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Possibly something new at the LHC


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7 hours ago, WalterP said:

 

This has interest of course, but I'm no fonder of the standard model of mainstream particle physics than I am of mainstream cosmology. For theory to call such a particle a leptoquark that lasts just  a quintillioth of a second, a thousand-billion-billions of a second, stretches the imagination IMO. Yes, they say it would violate the standard model of particle physics, but what value is any theory if much of it is wrong? They gave the Nobel Prize for the Higgs boson whose entire life lasted just 15.6 thousand-billion-billions (1.56x10^-22) of a second, because such a permanent particle was predicted by theory -- but the one they found lasted only quintilionths of a second -- maybe it helped justify the costs of the Large Hadron Collider? But I'm not impressed.

 

https://en.wikipedia.org/wiki/Physics_beyond_the_Standard_Model

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  • 2 weeks later...

Something also new at the Firmi National Accelerator lab, "A tiny, wobbling muon just shook particle physics to its core"

 

"Evidence taken from the Fermi National Accelerator Laboratory near Chicago appears to point to a miniscule subatomic particle known as the muon wobbling far more than theory predicts it should. The best explanation, according to physicists, is that the muon is being pushed about by types of matter and energy completely unknown to physics.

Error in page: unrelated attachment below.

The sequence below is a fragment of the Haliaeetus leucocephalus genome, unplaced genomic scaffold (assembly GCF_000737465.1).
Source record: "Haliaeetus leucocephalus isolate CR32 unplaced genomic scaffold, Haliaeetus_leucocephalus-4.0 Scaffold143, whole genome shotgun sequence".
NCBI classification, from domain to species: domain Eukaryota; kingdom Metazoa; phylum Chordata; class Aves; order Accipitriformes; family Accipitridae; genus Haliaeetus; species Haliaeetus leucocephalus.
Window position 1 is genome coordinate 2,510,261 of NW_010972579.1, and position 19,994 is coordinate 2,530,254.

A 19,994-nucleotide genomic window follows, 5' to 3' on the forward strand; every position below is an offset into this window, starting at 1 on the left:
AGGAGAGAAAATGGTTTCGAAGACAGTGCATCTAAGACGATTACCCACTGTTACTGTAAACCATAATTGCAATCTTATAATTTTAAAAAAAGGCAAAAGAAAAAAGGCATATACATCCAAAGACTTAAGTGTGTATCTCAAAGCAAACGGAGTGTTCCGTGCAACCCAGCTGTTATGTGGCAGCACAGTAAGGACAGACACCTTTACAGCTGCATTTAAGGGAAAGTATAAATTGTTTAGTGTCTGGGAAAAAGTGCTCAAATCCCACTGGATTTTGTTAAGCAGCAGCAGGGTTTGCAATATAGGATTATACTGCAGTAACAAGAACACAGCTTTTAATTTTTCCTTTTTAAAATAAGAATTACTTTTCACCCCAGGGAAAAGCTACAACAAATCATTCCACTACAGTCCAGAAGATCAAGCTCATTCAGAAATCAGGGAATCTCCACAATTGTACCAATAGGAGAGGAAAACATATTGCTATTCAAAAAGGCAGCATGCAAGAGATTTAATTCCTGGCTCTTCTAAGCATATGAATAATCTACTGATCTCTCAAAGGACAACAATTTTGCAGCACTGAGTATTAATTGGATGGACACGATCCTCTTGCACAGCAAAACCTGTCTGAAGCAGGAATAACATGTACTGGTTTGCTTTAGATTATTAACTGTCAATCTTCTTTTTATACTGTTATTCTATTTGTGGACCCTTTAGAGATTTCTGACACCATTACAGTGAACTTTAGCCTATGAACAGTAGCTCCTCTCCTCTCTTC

If the results are true, the discovery represents a breakthrough in particle physics of a kind that hasn't been seen for 50 years, when the dominant theory to explain subatomic particles was first developed. The tiny wobble of a muon — called the magnetic moment — could shake the very foundations of science."

 

Pretty strong wordings. :)  Somebody seems happy and amazed 🥳

 

https://www.livescience.com/muon-wobble-could-break-physics.html?utm_source=Selligent&utm_medium=email&utm_campaign=LVS_newsletter&utm_content=LVS_newsletter+&utm_term=2875217

 

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  • 4 months later...
On 4/7/2021 at 10:26 PM, pantheory said:

When journalists write the headlines they are always fantastic.  However another scientist actually predicted this wobble.  From the story:

 

However, a rival calculation made by a separate group and published Wednesday (April 7) in the journal Nature could rob the wobble of its significance. According to this team's calculations, which give a much larger value to the most uncertain term in the equation that predicts the muon's rocking motion, the experimental results are totally in line with predictions. Twenty years of particle chasing could have all been for nothing. 

"If our calculations are correct and the new measurements do not change the story, it appears that we don't need any new physics to explain the muon's magnetic moment — it follows the rules of the Standard Model," Zoltan Fodor, a professor of physics at Penn State and a leader of the research team that published the Nature paper, said in a statement.

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9 hours ago, Clizby_Wampuscat said:

When journalists write the headlines they are always fantastic.  However another scientist actually predicted this wobble.  From the story: